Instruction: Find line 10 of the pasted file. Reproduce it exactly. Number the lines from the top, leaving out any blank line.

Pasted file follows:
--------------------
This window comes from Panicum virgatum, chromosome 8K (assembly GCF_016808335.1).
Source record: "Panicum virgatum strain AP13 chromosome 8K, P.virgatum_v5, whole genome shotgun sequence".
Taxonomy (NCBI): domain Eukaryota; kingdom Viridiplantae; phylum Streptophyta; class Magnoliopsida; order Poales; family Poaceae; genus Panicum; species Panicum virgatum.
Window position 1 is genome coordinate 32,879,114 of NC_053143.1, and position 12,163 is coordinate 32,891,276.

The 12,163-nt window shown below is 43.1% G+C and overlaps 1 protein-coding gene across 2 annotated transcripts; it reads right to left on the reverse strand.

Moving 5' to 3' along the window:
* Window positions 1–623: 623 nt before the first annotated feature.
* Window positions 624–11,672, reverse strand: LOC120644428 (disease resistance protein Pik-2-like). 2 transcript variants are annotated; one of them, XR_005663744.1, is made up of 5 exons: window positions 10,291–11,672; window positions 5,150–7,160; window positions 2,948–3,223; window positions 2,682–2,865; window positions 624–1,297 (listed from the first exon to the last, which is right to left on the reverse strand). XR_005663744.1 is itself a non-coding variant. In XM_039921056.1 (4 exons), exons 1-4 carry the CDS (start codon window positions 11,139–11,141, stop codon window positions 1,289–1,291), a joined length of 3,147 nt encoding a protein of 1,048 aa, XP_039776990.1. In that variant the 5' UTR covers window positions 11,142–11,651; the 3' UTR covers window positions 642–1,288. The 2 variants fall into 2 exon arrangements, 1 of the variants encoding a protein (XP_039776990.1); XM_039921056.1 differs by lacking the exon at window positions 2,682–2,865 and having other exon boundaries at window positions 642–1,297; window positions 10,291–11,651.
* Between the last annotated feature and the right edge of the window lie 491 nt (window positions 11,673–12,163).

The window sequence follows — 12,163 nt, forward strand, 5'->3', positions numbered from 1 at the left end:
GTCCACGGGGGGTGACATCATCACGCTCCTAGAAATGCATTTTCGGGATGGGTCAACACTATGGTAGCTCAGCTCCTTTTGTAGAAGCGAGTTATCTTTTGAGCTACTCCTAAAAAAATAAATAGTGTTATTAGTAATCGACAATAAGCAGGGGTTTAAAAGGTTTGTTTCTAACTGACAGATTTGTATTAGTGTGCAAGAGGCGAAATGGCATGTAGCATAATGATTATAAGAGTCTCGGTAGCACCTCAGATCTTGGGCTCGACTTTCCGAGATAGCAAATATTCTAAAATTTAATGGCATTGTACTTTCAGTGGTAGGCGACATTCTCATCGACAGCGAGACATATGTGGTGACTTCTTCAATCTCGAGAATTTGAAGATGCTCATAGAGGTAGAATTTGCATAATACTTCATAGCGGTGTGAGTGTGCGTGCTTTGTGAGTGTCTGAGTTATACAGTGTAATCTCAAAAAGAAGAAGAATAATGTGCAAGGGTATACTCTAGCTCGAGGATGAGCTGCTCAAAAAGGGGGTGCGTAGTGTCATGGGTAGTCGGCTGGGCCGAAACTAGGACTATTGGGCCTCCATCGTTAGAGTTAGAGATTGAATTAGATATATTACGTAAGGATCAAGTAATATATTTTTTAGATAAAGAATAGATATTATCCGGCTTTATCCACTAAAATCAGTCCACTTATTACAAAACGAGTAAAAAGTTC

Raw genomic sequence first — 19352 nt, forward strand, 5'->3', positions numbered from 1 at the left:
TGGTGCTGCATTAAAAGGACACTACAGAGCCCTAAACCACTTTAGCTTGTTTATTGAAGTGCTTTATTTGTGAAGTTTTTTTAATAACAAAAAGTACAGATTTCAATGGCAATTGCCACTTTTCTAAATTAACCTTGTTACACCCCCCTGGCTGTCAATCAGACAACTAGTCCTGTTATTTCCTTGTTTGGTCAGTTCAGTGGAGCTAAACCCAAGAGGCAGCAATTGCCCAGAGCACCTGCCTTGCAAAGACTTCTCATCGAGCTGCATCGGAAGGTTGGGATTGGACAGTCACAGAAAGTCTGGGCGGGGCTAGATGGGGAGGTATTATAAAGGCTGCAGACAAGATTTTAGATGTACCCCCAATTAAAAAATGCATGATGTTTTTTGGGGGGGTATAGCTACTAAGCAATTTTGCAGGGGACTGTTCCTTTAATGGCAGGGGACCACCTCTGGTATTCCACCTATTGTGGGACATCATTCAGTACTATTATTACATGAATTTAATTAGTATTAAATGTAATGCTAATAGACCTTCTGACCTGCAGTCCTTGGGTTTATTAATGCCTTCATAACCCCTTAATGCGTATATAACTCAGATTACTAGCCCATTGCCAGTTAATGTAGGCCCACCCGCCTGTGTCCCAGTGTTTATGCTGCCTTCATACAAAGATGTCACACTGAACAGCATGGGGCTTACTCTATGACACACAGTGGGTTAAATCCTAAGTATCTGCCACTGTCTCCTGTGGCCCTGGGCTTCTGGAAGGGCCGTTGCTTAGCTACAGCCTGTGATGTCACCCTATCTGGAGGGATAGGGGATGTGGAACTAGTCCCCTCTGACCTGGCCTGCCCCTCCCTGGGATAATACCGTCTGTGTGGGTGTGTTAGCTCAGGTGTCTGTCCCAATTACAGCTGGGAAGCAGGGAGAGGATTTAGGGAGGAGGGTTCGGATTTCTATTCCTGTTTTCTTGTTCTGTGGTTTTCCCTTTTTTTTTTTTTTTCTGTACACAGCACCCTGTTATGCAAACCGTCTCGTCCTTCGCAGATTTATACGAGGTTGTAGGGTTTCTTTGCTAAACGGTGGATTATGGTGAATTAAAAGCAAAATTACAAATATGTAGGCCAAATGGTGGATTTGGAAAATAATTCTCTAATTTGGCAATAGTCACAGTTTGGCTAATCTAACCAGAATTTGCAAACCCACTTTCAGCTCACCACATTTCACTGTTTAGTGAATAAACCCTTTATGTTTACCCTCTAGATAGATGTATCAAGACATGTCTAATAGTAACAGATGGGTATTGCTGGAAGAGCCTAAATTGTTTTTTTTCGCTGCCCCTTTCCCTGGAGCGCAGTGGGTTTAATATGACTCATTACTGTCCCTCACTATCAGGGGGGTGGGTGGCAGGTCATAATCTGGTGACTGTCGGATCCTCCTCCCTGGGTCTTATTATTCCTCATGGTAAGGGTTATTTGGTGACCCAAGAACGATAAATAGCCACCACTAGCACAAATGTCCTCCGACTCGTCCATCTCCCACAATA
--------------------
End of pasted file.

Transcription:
The window sequence follows — 12,163 nt, forward strand, 5'->3', positions numbered from 1 at the left end: